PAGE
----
Adjuvant! Online is a Web-based, open-access computer program that predicts patient outcome at 10 years in breast cancer patients. The development of the program is based on information from the Surveillance, Epidemiology, and End Results (SEER) registry. The SEER registry includes data for about 10% of breast cancer patients in the USA. The program analyzed the outcome of 10-year survival probabilities, risk of relapse, and survival using patient information and tumor characteristics such as age, tumor size, tumor grade, estrogen receptor (ER) status, and lymph node status.
Adjuvant! Online was validated successfully by Olivotto and colleagues in a population-based series of 4083 early-stage breast cancer patients in Canada. They concluded that the Adjuvant! Online program accurately predicted the observed breast cancer-related death outcome within 2% in the whole study population. However, Asian populations might differ from those in the USA or Canada, and the accuracy of Adjuvant! Online in predicting outcomes in the Asian, particularly the Taiwanese population is unknown.
The aims of our study were to validate the accuracy of Adjuvant! Online, to predict outcomes in different patient groups, and to distinguish individuals who will need different prediction methods in a cohort of Taiwanese patients with breast cancer treated at a multidisciplinary tumor board in a university hospital.
Between January 1, 1992, and December 31, 2001, 652 breast cancer patients were diagnosed and treated at National Cheng Kung University Hospital (NCKUH) in Tainan, Taiwan. The final cohort involved in the subset of 559 patients fulfilled the following criterion: follow-up period > 10 years or death due to breast cancer within 10 years from the diagnosed date. Ninety-three patients were excluded because of loss to follow-up or death from other causes. In all analyzed cases, 472 patients whose follow-up period was > 10 years were classified as “survived” (84.44%), and the other 87 patients who died of breast cancer within 10 years were classified as “died” (15.56%). Those who died of breast cancer beyond the 10-year follow-up were also classified as survived. Ethical approval was provided by the Human Experiment and Ethics Committee of the National Cheng Kung University Hospital (A-ER-101-013).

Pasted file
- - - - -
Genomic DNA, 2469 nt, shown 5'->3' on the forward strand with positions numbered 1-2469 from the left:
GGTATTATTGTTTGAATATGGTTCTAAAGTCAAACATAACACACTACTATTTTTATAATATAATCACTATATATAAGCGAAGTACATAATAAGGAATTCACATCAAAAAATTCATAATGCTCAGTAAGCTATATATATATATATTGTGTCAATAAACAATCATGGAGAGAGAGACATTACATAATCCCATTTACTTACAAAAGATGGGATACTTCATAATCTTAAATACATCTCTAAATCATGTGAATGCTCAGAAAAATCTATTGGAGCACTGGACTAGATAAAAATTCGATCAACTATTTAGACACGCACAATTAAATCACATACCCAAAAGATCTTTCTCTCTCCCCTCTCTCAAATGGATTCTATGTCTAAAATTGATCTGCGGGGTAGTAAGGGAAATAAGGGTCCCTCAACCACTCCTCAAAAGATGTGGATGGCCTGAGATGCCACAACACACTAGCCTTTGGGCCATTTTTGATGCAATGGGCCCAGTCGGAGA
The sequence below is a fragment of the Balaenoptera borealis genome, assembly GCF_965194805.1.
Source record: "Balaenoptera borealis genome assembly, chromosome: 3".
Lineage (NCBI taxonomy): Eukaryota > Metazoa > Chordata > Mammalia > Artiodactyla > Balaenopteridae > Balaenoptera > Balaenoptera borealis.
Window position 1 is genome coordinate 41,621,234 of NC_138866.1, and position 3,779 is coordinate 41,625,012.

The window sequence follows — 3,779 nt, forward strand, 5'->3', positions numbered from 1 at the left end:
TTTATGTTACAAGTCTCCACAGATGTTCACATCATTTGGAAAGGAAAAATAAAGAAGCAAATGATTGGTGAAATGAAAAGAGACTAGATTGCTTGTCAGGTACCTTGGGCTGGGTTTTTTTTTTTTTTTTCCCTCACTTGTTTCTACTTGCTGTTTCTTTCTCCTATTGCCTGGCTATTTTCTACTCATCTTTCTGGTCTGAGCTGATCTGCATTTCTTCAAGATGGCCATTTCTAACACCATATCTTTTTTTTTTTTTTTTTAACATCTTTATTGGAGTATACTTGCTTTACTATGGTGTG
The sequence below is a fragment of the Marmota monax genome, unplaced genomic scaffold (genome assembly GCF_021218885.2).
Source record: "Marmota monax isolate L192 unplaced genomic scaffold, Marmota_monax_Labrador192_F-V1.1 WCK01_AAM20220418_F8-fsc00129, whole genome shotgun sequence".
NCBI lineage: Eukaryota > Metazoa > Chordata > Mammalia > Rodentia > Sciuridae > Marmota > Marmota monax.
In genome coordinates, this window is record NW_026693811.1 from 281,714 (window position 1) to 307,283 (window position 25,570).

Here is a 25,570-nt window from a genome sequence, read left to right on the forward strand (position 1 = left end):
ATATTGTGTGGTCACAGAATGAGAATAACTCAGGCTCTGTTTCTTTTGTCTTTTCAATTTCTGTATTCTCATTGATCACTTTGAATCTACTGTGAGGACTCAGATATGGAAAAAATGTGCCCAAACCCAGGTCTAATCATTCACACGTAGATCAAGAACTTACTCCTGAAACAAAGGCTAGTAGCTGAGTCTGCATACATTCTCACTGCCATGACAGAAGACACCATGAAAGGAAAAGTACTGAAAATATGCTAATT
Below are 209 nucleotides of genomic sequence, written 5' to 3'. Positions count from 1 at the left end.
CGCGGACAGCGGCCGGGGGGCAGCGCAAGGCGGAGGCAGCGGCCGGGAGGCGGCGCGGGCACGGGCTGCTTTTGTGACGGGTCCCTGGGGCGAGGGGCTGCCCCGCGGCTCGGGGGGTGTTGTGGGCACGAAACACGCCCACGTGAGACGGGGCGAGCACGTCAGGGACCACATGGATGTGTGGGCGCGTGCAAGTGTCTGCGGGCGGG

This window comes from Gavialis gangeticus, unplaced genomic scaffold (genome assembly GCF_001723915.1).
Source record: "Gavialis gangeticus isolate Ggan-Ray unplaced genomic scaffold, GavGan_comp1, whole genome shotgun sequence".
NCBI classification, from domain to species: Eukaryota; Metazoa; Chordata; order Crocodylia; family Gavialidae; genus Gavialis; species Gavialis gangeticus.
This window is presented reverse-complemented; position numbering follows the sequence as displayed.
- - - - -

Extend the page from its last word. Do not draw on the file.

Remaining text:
The demographic data included age at the time of presentation for cancer, and the pathological findings included tumor size, axillary lymph node status, tumor histological grade, and ER status. All pathological specimens were reviewed by breast pathologists at NCKUH. Tumor size was measured using pathological reports from NCKUH. The Scarff-Bloom-Richardson (SBR) system was used for tumor grading and was based on the following morphological features: nuclear pleomorphism of tumor cells, degree of tumor tubule formation, and tumor mitotic activity. To determine the ER status, immunohistochemistry was performed on formalin-fixed, paraffin-embedded breast cancer tissue samples from the patients. Positive ER status was defined as nuclear staining > 1%. Immunohistochemistry was performed using anti-ER (clone 6 F11, Ventana Medical Systems, Strasbourg, France). Postoperative adjuvant chemotherapy was performed according to the NCCN and St. Gallen guidelines.